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Presentation on theme: "ANSWER THE FOLLOWING QUESTIONS"— Presentation transcript:


1. What happens if you sneeze into a pile of dust? What happens if you do it into rocks? 2. What happens with large sediments and what happens with the small ones? 3. What is weathering? What kinds of weathering exist? 4. Where do sedimentary rocks are transported to? 5. What are sedimentary rocks? What percentage of the earth crust do they cover? 6. What is the importance of the sedimentary rocks? 7. How are they classified? Make a mind map.

3 Step 1: Breaking Rocks Apart
If you sneeze into a pile of dust, the little particles fly everywhere. But if you sneeze into a pile of rocks, they will stay put. It takes more force than a sneeze to move those rocks. Winds and water can have enough force to move rocks. Larger pieces of sediment can be carried in a stronger current, like fast moving water. Very small particles like silt and clay can be carried by even slow current and settle very slowly. They only form layers at the bottom of quiet water areas like lakes, swamps, or lagoons.

4 Step 1: Breaking Rocks Apart
Over time, rocks exposed at the Earth’s surface wear away. This is called weathering. There is two types of weathering that break rocks apart. By chemical weathering, the minerals in rocks are dissolved into rainwater or changed from one type of mineral into another. Chemical weathering happens quickly in warm, moist environments because water is needed for the chemical changes and warmth speeds up the process. By physical weathering, rocks are broken apart into smaller pieces. There are many ways that rocks are physically weathered. Water flowing in rivers and streams can break rock apart, as can ocean waves on a rocky coastline. Tree and plant roots often push rocks apart, especially when they grow in areas with little topsoil Weathered rock fragments are either moved away by water or wind, or they become a part of the soil. Soil is formed as rocks are weathered at the surface and combined with plant and animal remains. There are many different types of soil depending on rock weathering and the amount of plants and animals in the environment.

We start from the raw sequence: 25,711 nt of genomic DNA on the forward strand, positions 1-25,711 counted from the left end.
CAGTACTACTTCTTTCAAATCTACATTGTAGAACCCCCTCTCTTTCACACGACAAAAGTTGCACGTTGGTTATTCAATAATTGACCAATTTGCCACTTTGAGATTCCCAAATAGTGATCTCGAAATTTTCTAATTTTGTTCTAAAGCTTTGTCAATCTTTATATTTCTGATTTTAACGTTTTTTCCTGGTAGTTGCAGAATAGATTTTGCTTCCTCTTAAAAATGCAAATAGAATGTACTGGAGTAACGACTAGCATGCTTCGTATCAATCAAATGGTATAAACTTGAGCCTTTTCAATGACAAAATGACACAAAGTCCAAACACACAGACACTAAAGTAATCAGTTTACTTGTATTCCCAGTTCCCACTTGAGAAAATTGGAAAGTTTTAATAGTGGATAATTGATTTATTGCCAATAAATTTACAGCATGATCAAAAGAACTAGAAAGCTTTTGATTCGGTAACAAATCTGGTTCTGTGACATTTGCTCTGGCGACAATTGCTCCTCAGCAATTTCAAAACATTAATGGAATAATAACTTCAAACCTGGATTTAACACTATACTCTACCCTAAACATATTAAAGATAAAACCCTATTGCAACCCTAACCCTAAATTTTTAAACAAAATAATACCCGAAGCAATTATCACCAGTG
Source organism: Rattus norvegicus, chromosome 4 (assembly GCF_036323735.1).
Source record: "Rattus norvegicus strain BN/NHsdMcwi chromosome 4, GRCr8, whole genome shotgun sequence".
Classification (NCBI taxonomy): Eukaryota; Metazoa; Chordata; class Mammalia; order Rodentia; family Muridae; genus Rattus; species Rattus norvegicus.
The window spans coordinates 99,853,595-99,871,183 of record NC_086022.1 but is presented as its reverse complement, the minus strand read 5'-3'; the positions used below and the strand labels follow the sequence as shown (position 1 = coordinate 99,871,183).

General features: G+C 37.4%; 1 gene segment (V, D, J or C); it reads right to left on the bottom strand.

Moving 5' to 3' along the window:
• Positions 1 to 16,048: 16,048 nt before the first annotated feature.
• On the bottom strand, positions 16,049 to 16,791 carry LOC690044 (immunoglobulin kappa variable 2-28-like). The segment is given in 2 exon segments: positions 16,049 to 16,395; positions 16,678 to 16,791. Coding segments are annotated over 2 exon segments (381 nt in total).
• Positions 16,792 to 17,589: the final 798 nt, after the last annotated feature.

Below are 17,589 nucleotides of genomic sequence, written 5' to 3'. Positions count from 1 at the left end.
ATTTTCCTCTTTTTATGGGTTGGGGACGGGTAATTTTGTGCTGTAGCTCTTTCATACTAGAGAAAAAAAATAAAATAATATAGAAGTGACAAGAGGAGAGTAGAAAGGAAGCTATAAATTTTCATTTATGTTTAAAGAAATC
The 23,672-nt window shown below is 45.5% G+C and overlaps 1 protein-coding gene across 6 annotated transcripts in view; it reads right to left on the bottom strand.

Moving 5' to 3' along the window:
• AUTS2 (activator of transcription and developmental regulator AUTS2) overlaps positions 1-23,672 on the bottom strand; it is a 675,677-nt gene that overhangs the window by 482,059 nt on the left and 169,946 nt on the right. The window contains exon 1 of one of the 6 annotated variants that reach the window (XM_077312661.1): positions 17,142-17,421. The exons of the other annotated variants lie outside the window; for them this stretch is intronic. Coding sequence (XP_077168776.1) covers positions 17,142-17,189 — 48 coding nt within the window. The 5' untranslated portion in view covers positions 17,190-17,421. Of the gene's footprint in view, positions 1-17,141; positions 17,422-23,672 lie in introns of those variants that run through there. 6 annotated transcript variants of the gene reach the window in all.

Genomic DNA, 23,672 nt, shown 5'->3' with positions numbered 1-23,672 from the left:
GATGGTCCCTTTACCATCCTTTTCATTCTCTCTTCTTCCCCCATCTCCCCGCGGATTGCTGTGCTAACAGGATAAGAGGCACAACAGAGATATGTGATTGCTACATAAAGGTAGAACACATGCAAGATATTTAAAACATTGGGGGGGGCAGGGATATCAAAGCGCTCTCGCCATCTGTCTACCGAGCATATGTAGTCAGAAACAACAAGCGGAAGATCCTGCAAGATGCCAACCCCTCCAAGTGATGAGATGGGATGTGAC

5 Sedimentary Rocks

6 Transportation of sediments and formation of sedimentary rocks: River water- deposition on the continent and sea water on the ocean floor. Fluvial deposits Marine deposits


8 SEDIMENTARY ROCKS: are the secondary rocks which are formed from the loose fragments or detrital or clastic sediments produced by weathering of older rocks. 75% of land surface on the earth is covered by thin veneer of sediments or sedimentary rocks. These sediments are transported and deposited by river water, wind or by movement of glacial ice. Transportation is either in suspension or in solution. When settle down on the beds of ocean, river and lakes undergo compaction/cementation for millions of years to form SEDIMENTARY ROCKS

“Present is the key to the past” Helps in knowing depositional environment viz. marine (ocean deposits), fluvial (river deposits), aeolian (wind deposits), glacial, estuarine, Lacustrine (lake deposits) etc. Helps in knowing the provenance (i.e. source area of the sediments); change in climatic conditions i.e. in knowing and understanding old climate=paleoclimate.